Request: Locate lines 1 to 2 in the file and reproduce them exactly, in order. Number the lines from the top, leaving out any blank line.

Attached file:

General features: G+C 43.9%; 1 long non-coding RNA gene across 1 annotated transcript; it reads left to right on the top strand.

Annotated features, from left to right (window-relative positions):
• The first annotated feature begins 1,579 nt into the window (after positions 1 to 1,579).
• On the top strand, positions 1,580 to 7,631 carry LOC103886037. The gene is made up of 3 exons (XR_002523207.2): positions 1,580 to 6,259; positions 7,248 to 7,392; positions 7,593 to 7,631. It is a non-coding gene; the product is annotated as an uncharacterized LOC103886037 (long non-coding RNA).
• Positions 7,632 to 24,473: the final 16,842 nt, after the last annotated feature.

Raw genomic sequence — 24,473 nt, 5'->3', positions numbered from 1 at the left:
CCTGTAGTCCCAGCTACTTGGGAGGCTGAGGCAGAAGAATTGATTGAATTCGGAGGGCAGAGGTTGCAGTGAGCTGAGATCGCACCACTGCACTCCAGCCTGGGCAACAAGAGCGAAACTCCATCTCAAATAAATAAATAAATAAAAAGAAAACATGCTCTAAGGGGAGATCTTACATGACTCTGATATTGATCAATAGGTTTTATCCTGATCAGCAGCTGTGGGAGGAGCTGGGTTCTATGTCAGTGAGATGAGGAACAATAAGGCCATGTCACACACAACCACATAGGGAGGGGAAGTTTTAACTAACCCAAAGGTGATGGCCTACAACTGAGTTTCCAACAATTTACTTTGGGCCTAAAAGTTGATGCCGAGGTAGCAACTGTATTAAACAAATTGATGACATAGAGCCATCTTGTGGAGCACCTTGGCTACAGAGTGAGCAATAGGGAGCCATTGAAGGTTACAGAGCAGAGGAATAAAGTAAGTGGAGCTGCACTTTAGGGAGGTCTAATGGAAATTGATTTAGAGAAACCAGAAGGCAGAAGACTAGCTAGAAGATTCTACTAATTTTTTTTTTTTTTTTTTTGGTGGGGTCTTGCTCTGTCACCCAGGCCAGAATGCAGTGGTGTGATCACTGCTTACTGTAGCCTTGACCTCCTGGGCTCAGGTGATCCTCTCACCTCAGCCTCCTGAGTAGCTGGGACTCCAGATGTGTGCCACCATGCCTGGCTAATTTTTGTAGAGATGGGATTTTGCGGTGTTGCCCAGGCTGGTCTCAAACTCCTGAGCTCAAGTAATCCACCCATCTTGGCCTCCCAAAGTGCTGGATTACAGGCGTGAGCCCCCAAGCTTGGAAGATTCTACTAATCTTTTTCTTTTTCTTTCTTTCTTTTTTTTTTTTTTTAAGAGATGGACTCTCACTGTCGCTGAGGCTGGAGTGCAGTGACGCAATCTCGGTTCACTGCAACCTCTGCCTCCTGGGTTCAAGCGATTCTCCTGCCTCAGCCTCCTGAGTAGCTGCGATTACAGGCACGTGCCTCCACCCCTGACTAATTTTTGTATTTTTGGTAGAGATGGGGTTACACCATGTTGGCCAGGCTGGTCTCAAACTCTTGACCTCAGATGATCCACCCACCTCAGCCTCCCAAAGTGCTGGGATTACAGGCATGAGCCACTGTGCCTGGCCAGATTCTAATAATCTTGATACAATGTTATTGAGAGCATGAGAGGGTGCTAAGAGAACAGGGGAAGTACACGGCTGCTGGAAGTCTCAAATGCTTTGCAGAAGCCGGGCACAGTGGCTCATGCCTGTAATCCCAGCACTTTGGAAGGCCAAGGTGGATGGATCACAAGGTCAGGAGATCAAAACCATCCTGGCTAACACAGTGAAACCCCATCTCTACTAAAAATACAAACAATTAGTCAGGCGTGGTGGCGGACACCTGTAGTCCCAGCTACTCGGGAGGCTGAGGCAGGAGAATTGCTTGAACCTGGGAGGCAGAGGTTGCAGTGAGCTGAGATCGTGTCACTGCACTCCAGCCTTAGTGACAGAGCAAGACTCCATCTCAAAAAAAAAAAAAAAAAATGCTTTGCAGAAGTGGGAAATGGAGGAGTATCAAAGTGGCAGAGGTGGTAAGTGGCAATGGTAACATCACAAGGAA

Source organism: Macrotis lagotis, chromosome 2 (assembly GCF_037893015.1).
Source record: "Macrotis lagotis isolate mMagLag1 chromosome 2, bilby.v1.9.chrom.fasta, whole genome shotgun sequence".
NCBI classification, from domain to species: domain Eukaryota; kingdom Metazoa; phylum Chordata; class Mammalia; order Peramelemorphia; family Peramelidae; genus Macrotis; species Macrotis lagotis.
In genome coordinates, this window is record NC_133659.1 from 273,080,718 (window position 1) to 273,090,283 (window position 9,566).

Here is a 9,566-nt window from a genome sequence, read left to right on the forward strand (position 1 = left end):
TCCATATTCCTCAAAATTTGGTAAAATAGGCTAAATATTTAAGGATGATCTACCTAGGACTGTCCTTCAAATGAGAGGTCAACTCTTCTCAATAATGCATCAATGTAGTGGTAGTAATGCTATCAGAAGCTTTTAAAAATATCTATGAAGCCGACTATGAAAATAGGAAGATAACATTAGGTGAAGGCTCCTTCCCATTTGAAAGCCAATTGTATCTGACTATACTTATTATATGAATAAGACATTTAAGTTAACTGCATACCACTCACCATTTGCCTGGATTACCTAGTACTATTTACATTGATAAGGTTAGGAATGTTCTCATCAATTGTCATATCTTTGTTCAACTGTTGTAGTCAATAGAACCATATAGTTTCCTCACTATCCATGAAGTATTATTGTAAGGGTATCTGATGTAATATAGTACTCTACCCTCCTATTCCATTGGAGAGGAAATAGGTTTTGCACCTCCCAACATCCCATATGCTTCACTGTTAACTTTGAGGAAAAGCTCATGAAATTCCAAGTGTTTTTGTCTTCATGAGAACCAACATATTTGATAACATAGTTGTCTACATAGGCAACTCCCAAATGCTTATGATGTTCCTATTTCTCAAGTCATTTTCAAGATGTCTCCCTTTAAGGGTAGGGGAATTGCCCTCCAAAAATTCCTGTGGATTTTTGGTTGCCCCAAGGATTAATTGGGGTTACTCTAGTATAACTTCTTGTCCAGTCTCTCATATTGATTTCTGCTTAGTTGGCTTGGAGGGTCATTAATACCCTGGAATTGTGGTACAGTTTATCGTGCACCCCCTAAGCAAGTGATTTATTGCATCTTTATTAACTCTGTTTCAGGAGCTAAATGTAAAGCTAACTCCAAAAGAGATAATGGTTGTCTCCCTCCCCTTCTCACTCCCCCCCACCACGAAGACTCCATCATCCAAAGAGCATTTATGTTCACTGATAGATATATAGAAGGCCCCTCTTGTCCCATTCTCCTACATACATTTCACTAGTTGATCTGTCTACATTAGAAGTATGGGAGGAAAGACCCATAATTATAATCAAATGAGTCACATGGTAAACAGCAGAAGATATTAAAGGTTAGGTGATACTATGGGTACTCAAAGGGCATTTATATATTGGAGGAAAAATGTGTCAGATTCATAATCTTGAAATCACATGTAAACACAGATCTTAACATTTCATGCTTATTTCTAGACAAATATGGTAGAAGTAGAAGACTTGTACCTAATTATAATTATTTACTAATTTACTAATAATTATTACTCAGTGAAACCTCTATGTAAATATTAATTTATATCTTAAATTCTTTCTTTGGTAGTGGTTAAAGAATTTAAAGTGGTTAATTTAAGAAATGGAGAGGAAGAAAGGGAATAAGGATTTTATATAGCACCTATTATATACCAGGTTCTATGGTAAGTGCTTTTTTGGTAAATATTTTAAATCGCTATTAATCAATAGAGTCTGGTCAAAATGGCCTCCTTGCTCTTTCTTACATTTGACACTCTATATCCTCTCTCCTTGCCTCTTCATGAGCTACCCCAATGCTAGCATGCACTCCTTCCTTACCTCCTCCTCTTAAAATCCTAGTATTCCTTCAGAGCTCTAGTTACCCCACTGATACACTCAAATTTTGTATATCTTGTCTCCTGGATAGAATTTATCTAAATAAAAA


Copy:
General features: G+C 43.9%; 1 long non-coding RNA gene across 1 annotated transcript; it reads left to right on the top strand.

Annotated features, from left to right (window-relative positions):